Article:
Europe currently dominates the biosimilars market, which is not surprising since it has had a regulatory approval pathway in place since 2006 and nearly 20 products are currently available in the EU. Asia-Pacific is the second largest regional market, followed by other emerging regions including South America, and biosimilar products have been registered in Australia, Canada, India, Japan and South Korea. Many biosimilar developers have targeted Asia and other emerging markets because the approval process tends to be simpler. Many industry players argue, however, that these products are not true biosimilars because approvals were granted without any requirement to demonstrate comparability to the originator drug, which is a key aspect of the regulatory approval pathways in the EU and United States. It should be noted, though, that many countries are in the process of developing specific biosimilar approval pathways or have issues guidelines, including Australia, Malaysia, Brazil, Mexico, Venezuela, Columbia, India, Russia and China.

Biosimilars require considerable development and manufacturing costs. They are expected to gain moderate U.S. market share and are likely to achieve diminished profit margins relative to a typical biologic.

“There will not be a robust biosimilars industry if the regulatory framework and economic conditions are not conducive to manufacturers bringing biosimilars to market,” says Cindy Cao, Sandoz executive director, regulatory affairs, biopharmaceuticals. “This means it is essential for policymakers to understand the consequences of certain policy decisions on the development of a U.S. biosimilars market and to help create the market dynamics necessary for a biosimilars industry to thrive.”

Having the right regulatory framework and policy is essential for sustained growth of biosimilars. Cao adds that Sandoz is committed to influencing policy-making to ensure patients have access to these medicines in the long-term. “Collaborating with health authorities and sharing new science from development programs is important,” she says.

The estimated cost savings of biosimilars for health systems in the United States and Europe could reach $110 billion through 2020.1 Such cost savings are generated through competition-driven discounts offered by originators, says Oakes. In 2013, biologics comprised 28 percent (amounting to approximately $92 billion) of U.S. drug spending, or an increase of nearly 10 percent since 2012. The RAND Corporation forecasts biosimilars will create a $44.2 billion reduction in direct spending on biologic drugs from 2014 to 2024. This accounts for roughly 4 percent of total biologic spending over the same period, or about $13 billion to $66 billion.5 And, the Generic Pharmaceutical Association estimates biosimilars savings projections to range from $44 to $250 billion over 10 years.6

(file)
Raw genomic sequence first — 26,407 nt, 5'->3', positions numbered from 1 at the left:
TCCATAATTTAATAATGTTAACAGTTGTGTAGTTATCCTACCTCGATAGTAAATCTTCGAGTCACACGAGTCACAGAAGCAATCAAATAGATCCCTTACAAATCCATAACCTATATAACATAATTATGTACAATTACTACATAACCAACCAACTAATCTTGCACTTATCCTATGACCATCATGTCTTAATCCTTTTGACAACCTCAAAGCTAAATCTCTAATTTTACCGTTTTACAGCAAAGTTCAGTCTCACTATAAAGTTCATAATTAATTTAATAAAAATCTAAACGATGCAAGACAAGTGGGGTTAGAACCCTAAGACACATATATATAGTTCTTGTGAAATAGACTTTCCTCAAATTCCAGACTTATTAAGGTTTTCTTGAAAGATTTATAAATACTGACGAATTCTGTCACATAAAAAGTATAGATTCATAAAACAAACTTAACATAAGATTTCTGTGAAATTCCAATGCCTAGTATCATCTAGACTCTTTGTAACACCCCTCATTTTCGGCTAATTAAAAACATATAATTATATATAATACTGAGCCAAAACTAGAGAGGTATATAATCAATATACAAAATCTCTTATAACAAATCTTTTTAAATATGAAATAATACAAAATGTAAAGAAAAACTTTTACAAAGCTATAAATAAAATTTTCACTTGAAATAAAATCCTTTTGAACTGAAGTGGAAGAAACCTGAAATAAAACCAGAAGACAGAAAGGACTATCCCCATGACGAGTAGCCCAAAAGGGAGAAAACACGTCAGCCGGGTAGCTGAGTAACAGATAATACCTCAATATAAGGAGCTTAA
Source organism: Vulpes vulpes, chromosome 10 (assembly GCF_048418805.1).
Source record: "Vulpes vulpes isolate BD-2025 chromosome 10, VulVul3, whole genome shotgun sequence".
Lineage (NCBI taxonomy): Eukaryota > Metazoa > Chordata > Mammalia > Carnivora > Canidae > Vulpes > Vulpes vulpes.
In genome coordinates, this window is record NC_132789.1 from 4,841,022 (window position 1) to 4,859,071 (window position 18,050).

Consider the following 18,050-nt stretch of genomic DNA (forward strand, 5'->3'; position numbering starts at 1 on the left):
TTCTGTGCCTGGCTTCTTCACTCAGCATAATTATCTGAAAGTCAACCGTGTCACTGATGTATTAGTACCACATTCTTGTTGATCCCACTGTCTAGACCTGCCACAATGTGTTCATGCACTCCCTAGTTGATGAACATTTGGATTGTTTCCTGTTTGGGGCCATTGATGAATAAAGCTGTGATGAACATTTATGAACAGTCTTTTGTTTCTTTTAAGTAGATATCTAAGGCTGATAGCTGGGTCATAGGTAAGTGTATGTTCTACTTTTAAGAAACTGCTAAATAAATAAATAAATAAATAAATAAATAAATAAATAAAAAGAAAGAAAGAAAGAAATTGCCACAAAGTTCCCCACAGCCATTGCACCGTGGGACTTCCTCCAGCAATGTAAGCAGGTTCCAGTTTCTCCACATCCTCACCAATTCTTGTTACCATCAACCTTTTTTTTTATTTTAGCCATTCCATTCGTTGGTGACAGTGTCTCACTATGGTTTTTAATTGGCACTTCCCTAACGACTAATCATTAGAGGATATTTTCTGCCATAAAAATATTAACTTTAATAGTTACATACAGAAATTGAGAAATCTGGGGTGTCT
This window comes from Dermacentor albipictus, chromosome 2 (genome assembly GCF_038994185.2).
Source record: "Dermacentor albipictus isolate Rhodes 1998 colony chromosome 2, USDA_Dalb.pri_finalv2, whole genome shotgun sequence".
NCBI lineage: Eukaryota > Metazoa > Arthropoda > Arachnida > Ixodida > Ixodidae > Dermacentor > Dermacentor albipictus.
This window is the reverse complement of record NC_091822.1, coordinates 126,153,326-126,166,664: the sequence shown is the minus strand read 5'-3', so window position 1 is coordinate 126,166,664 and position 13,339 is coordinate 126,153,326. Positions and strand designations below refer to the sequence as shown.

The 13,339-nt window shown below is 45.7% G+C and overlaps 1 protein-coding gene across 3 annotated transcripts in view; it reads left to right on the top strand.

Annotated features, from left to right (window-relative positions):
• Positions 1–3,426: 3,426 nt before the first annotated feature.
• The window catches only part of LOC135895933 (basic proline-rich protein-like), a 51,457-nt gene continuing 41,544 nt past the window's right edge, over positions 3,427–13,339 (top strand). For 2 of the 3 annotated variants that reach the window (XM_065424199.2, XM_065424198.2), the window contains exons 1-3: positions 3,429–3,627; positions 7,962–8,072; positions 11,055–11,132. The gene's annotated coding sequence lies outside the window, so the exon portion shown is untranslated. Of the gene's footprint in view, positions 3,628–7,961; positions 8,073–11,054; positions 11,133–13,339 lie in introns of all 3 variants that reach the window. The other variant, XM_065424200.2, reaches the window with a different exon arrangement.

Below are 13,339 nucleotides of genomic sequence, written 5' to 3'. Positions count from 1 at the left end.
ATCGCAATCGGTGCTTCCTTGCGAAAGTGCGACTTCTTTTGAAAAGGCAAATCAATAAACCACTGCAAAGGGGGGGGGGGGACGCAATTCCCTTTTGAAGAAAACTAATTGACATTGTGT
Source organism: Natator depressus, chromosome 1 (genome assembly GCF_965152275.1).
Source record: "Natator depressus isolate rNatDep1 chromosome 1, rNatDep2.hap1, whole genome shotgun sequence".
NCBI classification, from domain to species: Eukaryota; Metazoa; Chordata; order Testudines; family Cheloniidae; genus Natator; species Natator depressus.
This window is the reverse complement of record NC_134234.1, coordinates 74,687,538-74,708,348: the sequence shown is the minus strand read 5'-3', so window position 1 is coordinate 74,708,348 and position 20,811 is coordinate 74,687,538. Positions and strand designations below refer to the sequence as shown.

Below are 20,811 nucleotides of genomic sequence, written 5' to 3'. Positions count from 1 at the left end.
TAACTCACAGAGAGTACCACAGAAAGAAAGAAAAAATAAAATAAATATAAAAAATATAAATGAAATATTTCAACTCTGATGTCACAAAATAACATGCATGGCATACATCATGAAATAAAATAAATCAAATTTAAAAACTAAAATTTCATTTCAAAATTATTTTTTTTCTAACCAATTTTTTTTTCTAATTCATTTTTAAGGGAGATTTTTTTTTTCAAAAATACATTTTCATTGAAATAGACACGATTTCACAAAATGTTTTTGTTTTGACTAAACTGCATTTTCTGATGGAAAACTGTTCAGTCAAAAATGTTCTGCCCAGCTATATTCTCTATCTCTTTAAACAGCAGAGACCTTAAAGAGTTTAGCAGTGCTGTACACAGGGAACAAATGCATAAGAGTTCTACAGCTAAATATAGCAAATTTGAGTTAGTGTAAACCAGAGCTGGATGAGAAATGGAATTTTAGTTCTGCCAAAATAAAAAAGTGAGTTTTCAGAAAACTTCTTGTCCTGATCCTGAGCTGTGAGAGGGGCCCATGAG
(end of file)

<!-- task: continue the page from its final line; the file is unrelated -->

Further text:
Thus, the rising demand and increased awareness about biosimilars are driving the market. Biosimilars are now considered a promising option for treating chronic diseases, such as cancer and cardiovascular. A 2016 CRO Outsourcing report from Nice Insight shows that 52 percent of respondents consider cardiovascular disease a primary therapeutic area of focus, and 44 percent indicating that oncology is their target focus.7 As a result, top market players are investing in biosimilars to create future market opportunities.8

1. Biosimilars: Preparing for the Revolution,, Aug. 19, 2016
2. The 2016 Nice Insight Contract Development & Manufacturing Survey
3. Rise of biosimilars in the US, PharmaLive, June 8, 2016
4. Information for Healthcare Professionals (Biosimilars), U.S. Food & Drug Administration, May 10, 2016
5. Mulachy, Andrew W., et. al., The Cost Savings Potential of Biosimilar Drugs in the U.S. RAND Corp., 2014
6. Arnoff, Steve, Generic Drugs Continue to Deliver Billions in Savings to the U.S. Healthcare System, GPhA, Oct. 19, 2016

About the Author

Nigel Walker | Managing Director